Flying V has easier turn initiation, and if you want to do surfy type things, e.g surfy/skatey moves on the sloped side of a trail, or buttering and spins the flying V board will sort of spin on the rockered centre more easily than the cambered version which will carve more so that spin. It's more 'fun' in concept.
On an icy day the flying V board won't have as much edge hold, and I find that on days where there is a lot of crud the flying V shape kind of bounces off the tops of bumpy stuff while the cambered shape will cut through it or ride through it better. Camber has more pop, better edge hold, is more precise, and a bit easier to catch an edge.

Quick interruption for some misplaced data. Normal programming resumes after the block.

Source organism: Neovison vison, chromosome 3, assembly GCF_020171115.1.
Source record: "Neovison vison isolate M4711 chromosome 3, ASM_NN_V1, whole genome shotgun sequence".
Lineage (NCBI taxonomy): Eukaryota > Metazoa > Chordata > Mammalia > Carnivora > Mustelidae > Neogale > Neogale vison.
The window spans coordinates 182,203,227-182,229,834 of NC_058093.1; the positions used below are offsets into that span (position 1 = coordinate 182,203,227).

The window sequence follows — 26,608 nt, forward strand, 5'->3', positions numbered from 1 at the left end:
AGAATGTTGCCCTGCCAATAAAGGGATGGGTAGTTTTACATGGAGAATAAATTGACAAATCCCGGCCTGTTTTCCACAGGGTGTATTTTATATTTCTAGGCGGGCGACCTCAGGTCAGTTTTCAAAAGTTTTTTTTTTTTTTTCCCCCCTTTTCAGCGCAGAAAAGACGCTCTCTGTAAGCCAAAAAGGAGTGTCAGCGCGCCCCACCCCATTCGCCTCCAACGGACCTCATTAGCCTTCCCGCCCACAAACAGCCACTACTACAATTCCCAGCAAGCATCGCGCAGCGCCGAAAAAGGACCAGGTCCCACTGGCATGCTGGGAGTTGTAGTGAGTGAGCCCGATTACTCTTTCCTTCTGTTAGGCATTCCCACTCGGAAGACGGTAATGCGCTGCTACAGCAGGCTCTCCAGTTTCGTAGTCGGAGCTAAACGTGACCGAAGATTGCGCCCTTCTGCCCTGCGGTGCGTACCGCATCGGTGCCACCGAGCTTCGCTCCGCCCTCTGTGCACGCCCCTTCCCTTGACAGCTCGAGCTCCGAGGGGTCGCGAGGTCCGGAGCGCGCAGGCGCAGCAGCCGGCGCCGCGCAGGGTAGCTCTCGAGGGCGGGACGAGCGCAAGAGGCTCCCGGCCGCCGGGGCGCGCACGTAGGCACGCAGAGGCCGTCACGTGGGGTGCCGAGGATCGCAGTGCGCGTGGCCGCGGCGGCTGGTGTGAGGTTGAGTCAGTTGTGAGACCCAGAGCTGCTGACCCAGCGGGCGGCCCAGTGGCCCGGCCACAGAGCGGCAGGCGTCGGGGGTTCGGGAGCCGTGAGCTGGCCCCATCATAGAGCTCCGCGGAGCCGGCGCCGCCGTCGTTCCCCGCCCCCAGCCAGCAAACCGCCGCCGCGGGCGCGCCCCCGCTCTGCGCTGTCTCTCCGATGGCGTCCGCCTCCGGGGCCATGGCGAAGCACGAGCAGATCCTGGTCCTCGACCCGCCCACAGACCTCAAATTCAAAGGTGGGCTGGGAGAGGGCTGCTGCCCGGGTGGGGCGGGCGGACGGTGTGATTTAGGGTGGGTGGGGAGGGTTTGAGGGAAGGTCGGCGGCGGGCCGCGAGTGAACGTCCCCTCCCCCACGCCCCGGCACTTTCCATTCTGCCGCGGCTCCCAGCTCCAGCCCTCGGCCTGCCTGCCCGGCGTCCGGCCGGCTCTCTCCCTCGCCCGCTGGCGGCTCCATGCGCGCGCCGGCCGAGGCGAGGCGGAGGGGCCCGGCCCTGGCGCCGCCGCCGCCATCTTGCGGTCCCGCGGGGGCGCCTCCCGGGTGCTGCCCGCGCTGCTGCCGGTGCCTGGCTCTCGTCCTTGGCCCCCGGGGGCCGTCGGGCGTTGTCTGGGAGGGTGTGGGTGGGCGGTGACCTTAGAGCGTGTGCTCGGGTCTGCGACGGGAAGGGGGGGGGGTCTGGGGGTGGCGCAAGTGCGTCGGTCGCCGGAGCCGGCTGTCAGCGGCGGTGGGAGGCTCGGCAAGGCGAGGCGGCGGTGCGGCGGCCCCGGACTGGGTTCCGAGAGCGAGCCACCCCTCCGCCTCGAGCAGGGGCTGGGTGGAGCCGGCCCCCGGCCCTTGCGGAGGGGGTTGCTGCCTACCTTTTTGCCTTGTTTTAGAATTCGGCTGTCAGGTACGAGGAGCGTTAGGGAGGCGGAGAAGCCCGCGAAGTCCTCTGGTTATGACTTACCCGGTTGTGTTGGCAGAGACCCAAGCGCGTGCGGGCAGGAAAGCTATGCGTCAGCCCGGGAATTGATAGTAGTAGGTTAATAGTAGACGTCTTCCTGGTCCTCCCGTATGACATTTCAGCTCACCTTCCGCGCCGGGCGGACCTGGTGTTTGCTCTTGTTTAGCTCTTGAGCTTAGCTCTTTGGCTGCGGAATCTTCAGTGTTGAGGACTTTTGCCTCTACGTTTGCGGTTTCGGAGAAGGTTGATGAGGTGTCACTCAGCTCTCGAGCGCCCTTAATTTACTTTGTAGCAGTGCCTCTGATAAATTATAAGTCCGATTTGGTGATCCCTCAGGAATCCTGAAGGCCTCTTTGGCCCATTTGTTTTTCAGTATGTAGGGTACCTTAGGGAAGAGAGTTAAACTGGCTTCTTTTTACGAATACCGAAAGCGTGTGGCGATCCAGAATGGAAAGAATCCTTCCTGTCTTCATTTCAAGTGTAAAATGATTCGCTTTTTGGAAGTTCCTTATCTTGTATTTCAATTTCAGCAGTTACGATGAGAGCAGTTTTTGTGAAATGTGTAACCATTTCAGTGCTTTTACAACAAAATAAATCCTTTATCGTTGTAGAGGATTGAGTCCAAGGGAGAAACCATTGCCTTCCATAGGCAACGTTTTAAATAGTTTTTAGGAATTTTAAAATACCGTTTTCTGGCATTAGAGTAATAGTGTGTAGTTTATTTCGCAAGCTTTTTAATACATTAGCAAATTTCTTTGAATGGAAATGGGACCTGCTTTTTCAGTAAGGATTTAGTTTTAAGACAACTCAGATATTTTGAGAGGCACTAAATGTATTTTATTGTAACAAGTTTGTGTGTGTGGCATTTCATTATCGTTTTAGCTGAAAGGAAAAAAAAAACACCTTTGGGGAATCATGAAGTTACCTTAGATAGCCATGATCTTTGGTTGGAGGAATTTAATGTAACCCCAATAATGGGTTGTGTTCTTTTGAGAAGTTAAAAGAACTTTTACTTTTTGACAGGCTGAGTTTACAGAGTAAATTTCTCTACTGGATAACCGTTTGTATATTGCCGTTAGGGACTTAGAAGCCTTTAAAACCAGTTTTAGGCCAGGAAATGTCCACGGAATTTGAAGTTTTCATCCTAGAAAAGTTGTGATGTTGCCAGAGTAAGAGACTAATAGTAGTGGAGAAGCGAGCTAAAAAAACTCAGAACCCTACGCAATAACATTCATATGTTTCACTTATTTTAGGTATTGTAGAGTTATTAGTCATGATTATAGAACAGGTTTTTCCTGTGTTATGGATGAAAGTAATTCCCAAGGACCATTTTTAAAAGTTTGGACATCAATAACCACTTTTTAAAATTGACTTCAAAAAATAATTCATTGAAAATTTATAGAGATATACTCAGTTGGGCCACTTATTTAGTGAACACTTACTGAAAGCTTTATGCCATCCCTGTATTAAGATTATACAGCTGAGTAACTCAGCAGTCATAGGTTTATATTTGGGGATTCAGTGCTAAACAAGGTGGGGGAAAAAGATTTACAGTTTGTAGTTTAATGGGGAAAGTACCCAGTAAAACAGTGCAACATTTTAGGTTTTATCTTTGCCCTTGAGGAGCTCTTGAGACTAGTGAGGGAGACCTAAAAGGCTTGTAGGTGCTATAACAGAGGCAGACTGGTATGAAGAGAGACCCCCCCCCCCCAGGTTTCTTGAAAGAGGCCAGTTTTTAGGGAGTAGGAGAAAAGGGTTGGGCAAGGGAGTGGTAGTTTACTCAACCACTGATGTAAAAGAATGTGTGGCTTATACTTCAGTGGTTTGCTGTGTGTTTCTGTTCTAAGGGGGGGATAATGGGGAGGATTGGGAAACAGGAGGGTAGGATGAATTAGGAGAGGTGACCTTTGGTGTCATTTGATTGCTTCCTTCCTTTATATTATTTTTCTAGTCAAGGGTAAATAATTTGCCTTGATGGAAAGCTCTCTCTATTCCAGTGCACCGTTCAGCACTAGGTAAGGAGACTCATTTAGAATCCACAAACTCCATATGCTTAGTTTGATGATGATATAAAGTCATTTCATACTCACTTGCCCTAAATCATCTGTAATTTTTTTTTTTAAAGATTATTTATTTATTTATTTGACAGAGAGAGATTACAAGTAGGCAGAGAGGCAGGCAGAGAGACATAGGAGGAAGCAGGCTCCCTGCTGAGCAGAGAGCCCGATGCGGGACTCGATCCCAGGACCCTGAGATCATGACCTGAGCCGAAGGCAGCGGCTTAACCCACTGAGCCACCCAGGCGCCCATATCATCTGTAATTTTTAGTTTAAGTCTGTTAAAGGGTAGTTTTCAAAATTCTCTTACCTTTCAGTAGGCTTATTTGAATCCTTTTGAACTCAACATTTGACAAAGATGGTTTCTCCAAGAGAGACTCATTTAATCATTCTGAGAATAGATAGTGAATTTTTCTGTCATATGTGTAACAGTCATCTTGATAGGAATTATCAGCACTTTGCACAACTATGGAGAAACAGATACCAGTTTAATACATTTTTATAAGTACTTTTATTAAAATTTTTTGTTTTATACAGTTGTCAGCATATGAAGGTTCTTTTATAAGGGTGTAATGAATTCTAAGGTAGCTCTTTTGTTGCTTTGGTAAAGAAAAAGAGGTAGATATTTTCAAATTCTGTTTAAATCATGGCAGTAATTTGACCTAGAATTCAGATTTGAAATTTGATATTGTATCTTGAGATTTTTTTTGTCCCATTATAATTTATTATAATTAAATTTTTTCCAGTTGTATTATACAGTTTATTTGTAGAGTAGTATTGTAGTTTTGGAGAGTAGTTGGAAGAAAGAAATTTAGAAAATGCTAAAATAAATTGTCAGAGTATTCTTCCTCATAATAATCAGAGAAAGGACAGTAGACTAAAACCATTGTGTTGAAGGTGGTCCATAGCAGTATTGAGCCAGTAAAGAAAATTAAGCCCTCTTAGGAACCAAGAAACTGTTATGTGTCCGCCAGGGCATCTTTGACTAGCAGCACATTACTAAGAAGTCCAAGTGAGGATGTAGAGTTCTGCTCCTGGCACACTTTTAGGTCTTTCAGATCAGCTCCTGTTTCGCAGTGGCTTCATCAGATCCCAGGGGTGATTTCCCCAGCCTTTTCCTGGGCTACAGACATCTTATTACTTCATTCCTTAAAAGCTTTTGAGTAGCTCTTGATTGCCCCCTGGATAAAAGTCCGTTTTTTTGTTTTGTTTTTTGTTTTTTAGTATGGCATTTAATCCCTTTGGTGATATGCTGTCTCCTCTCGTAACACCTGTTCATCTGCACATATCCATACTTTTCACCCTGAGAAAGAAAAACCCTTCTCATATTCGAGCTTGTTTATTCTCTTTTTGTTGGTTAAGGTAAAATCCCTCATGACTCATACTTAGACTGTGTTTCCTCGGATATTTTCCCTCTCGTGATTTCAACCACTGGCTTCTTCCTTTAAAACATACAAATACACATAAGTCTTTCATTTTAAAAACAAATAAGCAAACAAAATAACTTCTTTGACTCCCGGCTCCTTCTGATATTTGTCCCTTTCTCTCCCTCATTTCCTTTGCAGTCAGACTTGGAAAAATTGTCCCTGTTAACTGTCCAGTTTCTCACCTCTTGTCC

If it's rarely icy where you ride the flying V shape is fine, and keeping it sharp for icy days improves performance a lot.
I have both, and what I find is that on days where I misread the conditions and take the cambered board when it's soft enough for the flying V minor regrets, I have missed out on a little fun, while the days where I expect soft snow and end up with ice I really wish for camber, and may return to the car to swap boards. This is what happens here in Ontario. On a trip out west unless conditions are very unusual I'm on the flying V board most days.
if you can demo or borrow pretty much any flying V board you'll get a sense of it very quickly, and it's really best to ride it, it's a personal preference thing combined with the influence of the conditions.